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Lodi dancers take the stage at ‘The Nutcracker’

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Posted: Friday, December 15, 2017 3:30 pm

On Saturday, tiny dancers will portray mice, dolls, snowflakes, angels and — of course — a nutcracker when the classic Christmas ballet comes to Hutchins Street Square.

The Christmas tradition follows the story of Clara, who gathers with her family to celebrate Christmas. During the party, the mysterious Drosselmeyer, a talented toymaker and magician, brings toys for the children, including a Nutcracker carved to look like a soldier.

Clara is heartbroken when her brother, Fritz, breaks the Nutcracker. After everyone has gone to bed, she sneaks back to the parlor to retrieve the toy, but when the clock strikes midnight, she is whisked off to a fantasy world where she is caught between an army of mice and gingerbread soldiers led by the Nutcracker.

Soon, she is on an adventure in the Land of Sweets, where treats from around the world dance for her.

“It kind of has this perfect trajectory,” said Kermit Allen, who directs the Lodi production.

There are battle scenes for those who love action, the snow scene with dancers in fluffy white tutus, and dances with elements from around the world, he said.

“It’s something for everyone,” he said.

Allen teaches the ballet program at Hutchins Street Square, along with classes at the Deane Dance Center in Sacramento.

He’s directed “The Nutcracker” for three years, after the first production was staged in Lodi 12 years ago by Judy Pittman. When Pittman moved with her husband to the East Coast, she recommended that Allen take over the Lodi ballet program, he said.

“One of the things that’s kind of fun about this particular version is, there’s always something new,” Allen said.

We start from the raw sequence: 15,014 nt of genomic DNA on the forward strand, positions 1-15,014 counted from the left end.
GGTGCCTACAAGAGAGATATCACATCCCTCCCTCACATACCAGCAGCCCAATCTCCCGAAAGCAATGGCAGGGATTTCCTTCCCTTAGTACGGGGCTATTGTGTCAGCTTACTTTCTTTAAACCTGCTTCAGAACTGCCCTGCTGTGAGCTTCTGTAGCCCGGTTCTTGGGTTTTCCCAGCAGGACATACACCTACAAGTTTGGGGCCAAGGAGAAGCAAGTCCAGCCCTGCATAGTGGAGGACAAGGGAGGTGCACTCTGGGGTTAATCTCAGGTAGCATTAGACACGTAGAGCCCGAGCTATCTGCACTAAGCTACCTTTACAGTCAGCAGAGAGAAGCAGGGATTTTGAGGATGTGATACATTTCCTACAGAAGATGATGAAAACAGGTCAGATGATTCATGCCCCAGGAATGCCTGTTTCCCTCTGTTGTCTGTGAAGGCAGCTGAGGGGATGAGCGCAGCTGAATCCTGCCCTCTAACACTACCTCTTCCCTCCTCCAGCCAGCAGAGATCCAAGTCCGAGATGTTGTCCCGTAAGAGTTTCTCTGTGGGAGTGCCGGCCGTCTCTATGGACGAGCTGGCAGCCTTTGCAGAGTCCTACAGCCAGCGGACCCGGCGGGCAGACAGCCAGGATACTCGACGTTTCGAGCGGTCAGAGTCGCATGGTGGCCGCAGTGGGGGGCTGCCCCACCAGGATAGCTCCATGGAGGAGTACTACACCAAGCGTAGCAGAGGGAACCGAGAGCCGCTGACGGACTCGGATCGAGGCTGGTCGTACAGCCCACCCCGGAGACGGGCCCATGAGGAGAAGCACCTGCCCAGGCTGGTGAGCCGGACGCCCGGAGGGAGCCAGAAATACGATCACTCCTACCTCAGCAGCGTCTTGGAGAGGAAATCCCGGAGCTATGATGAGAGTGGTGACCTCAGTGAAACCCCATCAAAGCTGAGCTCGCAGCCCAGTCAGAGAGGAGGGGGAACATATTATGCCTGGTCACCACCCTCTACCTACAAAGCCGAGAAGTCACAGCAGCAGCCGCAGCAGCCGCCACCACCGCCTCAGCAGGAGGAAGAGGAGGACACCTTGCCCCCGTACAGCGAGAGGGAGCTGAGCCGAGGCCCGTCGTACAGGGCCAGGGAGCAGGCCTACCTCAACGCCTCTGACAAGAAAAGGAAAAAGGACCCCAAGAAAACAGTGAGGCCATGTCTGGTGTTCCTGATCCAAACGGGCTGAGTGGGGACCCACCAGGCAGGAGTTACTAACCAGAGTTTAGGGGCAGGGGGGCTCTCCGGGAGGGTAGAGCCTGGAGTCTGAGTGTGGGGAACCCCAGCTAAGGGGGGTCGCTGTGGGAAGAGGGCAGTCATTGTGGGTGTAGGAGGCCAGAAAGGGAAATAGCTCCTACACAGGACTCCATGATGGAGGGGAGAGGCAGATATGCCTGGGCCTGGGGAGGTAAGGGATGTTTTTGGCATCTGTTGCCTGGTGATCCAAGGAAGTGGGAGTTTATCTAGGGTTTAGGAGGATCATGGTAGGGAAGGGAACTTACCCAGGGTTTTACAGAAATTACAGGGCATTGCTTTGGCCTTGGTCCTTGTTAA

Some years, Allen has more advanced students. For example, this year, two of the girls will be performing en pointe, he said.

“The girls keep on getting better every year,” he said.

Other years, he has more new, younger dancers.

Unlike a professional dance company, he never knows what his mix is going to be until that year, so he has to change up roles and choreography to suit the skill level of his dancers.

In three years, he’s choreographed three different versions of the Arabian dance, he said. Each version changes to highlight the students’ strengths.

It’s a challenge he relishes. Plus, it’s a lot of fun.

“You’re watching young kids perform,” he said. “It’s not stuffy adults.”

The kids, their parents and the rest of the audience have a lot of fun with the story.

“It’s really about the students,” Allen said.

It’s that labor of love that draws him to put on the production each year. Unlike the classes he teaches at the Square, his production of “The Nutcracker” is not directly paid for by parents. Instead, he pays for the production out of pocket, then hopes to make up the difference in ticket sales.

That includes all of the costumes — such as the new doll costumes this year — and set pieces. Allen also helps design all of the lighting, music and sound. Volunteers from the dancers’ families help to make sure the show goes off without a hitch.

So far, he’s broken even each year, thanks to Lodi residents turning out for the ballet.

“We depend on the support of the community coming out to see the show,” he said.

Of course, the magic of “The Nutcracker” itself is another incentive.

“I love ‘The Nutcracker,’” Allen said.

The ballet was one of the reasons Allen went into dance in the first place, he said. A Cincinatti production helped to spark his love of the art form, and he studied ballet at the University of Cincinnati’s Conservatory of Music. He’s continued to study various styles of ballet, and he has danced with Ballet Austin and the Sacramento Ballet.

Now, he loves to pass on his passion for ballet to Lodi students. “The Nutcracker” gives the young dancers the chance to experience performing in front of an audience and rehearsing for a production.

Allen plans to continue “The Nutcracker” and the program’s other shows as long as the community continues to support them, he said.

He loves to see his students succeed, from their first appearance on stage until they go off to college.

“I love dancing, and I love seeing them do well,” he said.

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